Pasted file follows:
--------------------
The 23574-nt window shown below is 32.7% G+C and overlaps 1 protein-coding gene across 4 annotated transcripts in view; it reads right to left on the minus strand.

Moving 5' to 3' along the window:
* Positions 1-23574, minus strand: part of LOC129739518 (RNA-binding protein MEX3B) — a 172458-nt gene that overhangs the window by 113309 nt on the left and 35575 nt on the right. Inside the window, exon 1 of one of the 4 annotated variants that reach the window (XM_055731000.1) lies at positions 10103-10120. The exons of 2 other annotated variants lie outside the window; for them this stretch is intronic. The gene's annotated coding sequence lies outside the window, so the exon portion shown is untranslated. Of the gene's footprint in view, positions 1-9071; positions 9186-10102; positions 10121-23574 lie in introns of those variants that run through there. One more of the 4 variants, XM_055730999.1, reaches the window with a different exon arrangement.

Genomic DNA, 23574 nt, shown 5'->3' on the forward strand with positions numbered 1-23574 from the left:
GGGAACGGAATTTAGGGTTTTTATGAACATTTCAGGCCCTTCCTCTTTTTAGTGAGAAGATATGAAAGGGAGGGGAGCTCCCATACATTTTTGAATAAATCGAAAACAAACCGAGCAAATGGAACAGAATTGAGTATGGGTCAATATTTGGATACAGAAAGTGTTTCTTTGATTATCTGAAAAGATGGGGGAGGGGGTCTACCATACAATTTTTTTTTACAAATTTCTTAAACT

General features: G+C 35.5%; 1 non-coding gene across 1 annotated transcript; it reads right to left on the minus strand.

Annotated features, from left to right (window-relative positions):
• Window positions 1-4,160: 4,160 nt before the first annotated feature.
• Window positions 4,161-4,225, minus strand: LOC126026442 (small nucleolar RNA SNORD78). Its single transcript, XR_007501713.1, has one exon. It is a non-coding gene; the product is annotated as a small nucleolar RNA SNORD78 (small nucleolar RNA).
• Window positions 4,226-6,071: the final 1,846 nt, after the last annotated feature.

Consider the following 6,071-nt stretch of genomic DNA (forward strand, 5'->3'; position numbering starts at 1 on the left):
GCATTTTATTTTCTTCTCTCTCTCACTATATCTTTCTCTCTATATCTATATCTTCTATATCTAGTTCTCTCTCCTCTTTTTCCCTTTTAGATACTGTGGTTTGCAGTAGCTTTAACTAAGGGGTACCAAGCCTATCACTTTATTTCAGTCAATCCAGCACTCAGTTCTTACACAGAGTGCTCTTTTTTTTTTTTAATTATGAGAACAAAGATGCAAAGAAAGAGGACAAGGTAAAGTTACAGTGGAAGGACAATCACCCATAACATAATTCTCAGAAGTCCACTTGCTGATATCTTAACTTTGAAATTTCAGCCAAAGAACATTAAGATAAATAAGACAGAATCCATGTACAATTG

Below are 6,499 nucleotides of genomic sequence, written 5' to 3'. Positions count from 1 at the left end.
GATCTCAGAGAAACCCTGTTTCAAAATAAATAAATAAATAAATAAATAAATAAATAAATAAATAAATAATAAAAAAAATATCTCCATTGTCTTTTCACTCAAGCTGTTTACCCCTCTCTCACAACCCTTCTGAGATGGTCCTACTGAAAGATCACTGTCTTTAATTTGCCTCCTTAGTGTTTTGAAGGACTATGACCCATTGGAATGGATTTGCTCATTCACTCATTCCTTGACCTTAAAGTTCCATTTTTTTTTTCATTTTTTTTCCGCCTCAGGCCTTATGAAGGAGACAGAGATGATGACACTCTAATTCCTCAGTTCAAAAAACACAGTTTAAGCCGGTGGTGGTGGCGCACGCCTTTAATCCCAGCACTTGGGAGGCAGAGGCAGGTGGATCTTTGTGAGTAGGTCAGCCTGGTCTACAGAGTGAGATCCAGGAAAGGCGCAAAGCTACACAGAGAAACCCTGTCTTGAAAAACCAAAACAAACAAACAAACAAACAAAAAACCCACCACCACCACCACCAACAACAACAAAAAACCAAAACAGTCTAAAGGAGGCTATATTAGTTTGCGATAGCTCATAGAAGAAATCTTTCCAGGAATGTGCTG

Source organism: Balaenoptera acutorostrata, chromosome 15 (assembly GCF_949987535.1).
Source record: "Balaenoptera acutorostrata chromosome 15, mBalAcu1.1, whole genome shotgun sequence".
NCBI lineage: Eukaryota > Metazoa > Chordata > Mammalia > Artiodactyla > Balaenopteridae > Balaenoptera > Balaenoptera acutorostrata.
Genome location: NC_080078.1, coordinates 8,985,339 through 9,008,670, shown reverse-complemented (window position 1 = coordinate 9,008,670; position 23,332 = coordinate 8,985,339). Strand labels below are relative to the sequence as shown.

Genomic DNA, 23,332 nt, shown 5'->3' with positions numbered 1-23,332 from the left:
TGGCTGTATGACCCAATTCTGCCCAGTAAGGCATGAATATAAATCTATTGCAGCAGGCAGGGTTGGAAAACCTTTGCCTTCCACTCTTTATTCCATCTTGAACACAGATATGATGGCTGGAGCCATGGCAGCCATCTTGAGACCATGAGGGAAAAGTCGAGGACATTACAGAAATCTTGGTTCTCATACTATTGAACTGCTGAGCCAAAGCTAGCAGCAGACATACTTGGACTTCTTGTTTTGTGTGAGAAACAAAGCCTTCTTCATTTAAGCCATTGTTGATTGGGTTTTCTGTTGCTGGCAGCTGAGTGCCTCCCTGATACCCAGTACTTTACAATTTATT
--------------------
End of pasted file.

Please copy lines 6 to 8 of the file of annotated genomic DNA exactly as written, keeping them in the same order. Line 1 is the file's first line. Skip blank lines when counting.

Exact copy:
General features: G+C 35.5%; 1 non-coding gene across 1 annotated transcript; it reads right to left on the minus strand.

Annotated features, from left to right (window-relative positions):
• Window positions 1-4,160: 4,160 nt before the first annotated feature.